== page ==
How Do You Know When Your Cat Is In Labor? 6 Signs Of Labor In Cats
The thought of welcoming a new kindle of kittens is always exciting, but the wait can be frustrating and worrisome.
As pet owners of a preggo cat, one thing you ought to do is to prep up for your cat’s queening. And the first thing on the list is to be knowledgeable on the topic: how do you know when your cat is in labor.
Unlike humans who would require the assistance of a midwife or a doctor, cats are often able to deliver their kittens with little help.
However, as your cat’s primary caregiver, it’s a must for you to know a thing or two about a cat’s birthing process, labor, and everything else in between.
- Need-To-Know Cat Labor & Parturition Facts
- How Do You Know When Your Cat Is In Labor?
- Things You Need When Your Cat’s Labor Begins
- Possible Birthing Problems & What To Do
- Food For Thought
- How do you get the placenta out of a cat?
- Should I leave my cat alone while giving birth?
- Do cats cry when giving birth?
- What do cats do right after giving birth?
Need-To-Know Cat Labor & Parturition Facts
It takes nine months for a human baby to reach full term. In the realm of cats, it takes approximately nine weeks (or 63-65 days), with the gestation period lasting from 58-67 days.
However, just like in the human world, some cats deliver their litter prematurely (as early as 58 days), and there are mama cats that give birth post-term (like 70 days).
How Many Kittens Does A Cat Normally Have?
The average number of kittens a cat usually delivers is 4. However, some cats can just have one while others can give birth to a maximum of 12 cats.
3 Stages Of Labor
Similar to humans, pregnant cats go through 3 stages of labor. Here is a quick rundown of what happens during each stage and what to expect:
First Stage Labor: This stage is characterized by the relaxation of your cat’s cervix and the start of contractions. Your cat’s vulva and anus start to loosen and become longer.
If it’s your feline friend’s first time giving birth, you can expect them to go through this stage for at most 36 hours. The first stage of kittening for queens who’ve been through this is often shorter.
Second Stage Labor: Marked by stronger, frequent contractions, the second stage of labor (or the actual delivery) lasts for 5 to 30 minutes. Your cat’s water bag will break, and the kittens will come out either head or back-end first.
NOTE: The interval between kitten births varies, but on average, it lasts for 10 minutes up to 1 hour.
Third Stage Labor: The third stage labor involves the discharge of the fetal membrane, placenta, or after birth. The number of placentae the mother cat delivers should be equal to the number of kittens.
How Do You Know When Your Cat Is In Labor?
6 Telltale Signs That Your Cat Is In Labor
Knowing the exact due date of a pregnant cat is kind of tricky, especially if your female cat is an indoor-outdoor cat that loves to wander off. But, don’t fret!
If your dear old feline friend is pregnant, here are six sure-fire signs that would tell you that the final week of your cat’s pregnancy is about to end and that she’s just a few hours away from going into labor.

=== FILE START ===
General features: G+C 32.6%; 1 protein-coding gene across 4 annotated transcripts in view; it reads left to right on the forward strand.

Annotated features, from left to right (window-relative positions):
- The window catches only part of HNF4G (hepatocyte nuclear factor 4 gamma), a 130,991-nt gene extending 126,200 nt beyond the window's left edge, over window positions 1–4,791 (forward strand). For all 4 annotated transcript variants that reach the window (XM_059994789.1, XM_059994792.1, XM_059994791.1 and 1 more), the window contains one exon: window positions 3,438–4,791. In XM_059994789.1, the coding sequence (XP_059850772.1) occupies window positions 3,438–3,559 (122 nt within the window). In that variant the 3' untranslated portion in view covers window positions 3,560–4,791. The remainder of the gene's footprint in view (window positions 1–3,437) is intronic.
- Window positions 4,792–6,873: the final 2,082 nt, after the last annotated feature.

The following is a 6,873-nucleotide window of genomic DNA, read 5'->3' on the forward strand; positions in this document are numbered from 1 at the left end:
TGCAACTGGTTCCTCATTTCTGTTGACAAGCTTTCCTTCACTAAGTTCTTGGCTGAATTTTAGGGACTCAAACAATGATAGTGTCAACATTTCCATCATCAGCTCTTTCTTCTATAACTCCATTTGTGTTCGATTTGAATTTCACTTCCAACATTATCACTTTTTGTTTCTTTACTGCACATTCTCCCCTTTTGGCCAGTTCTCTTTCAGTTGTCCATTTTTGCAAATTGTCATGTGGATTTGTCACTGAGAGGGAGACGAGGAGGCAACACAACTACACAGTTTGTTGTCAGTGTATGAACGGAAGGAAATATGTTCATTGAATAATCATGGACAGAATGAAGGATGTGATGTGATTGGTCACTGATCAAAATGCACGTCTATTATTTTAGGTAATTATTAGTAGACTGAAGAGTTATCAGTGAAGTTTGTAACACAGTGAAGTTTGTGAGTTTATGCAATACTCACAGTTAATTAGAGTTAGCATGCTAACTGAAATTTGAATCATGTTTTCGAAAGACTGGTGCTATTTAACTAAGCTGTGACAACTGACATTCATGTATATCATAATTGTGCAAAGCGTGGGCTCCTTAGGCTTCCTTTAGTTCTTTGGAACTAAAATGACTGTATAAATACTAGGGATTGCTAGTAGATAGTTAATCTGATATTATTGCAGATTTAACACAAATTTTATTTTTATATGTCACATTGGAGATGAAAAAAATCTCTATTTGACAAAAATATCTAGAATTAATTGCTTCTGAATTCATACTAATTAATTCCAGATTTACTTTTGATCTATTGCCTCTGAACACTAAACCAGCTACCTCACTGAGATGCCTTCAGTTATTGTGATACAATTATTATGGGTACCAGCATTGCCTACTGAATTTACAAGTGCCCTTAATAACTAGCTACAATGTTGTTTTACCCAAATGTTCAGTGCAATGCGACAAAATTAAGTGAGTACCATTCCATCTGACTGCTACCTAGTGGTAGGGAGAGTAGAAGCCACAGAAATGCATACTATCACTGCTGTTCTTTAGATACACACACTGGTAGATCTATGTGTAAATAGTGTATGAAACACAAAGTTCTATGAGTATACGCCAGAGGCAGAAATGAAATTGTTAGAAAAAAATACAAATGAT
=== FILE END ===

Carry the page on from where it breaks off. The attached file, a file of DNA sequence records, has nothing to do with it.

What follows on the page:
1. Start Of Nesting Behavior
Once the first stage of labor kicks in and your cat feels the first contractions (around 24-48 hours before giving birth), your cat will start feeling restless. She’ll start looking for the perfect birthing place for her newborn kittens.
2. Cat May Become Reclusive Or Overly Affectionate
When a cat is in labor, you’ll notice a significant behavior change. They either become too dependent or independent.
Many cats go the independent route and would choose to shut you away and hide. Other cats go the dependent route and will become extremely lovey-dovey.
Those who do would choose to stalk one particular caregiver (someone she has a close relationship with) everywhere they go.
3. Display Of Restlessness
You’ll also notice other noteworthy behavior changes during this period. Since your cat will feel restless (and who wouldn’t?), your cat will start to pace around and vocalize loudly. She will also begin to lick her genitalia frequently.
4. Sudden Drop In Your Cat’s Body Temperature
A cat’s normal temperature falls within the range of 37.8°C to 39.4°C (100-103°F). When a cat’s temperature suddenly drops to below 100°F, this is a clear sign that she’s about to go into labor.
If you know that your cat is 60 days in her term, you can start checking her rectal temperature. But, in most cases, this isn’t really necessary.
Apart from a decrease in your cat’s body temperature, there are other hints that will tell you that the new baby kittens are on their way.
5. Increase In The Size Of Your Cat’s Mammary Glands
What’s another way to know that your cat is in labor? Mammary glands and changes in their size and color will tell you.
Most cats usually have eight teats laid out in 2 parallel rows along your cat’s outside body wall. Humans often produce milk months before their due date. On the one hand, milk production in cats often starts two days before your cat starts queening.
When this happens, her mammary glands will increase in size. The nipples (which darkens at times) may also start to leak or secrete a thick, cream-colored liquid that the queen will just lick off. At times, she will just let this dry up.
6. Significant Decrease In Appetite
During your cat’s last week of pregnancy, your cat will show an increased appetite. However, this will change 2 or 3 days before your cat gives birth.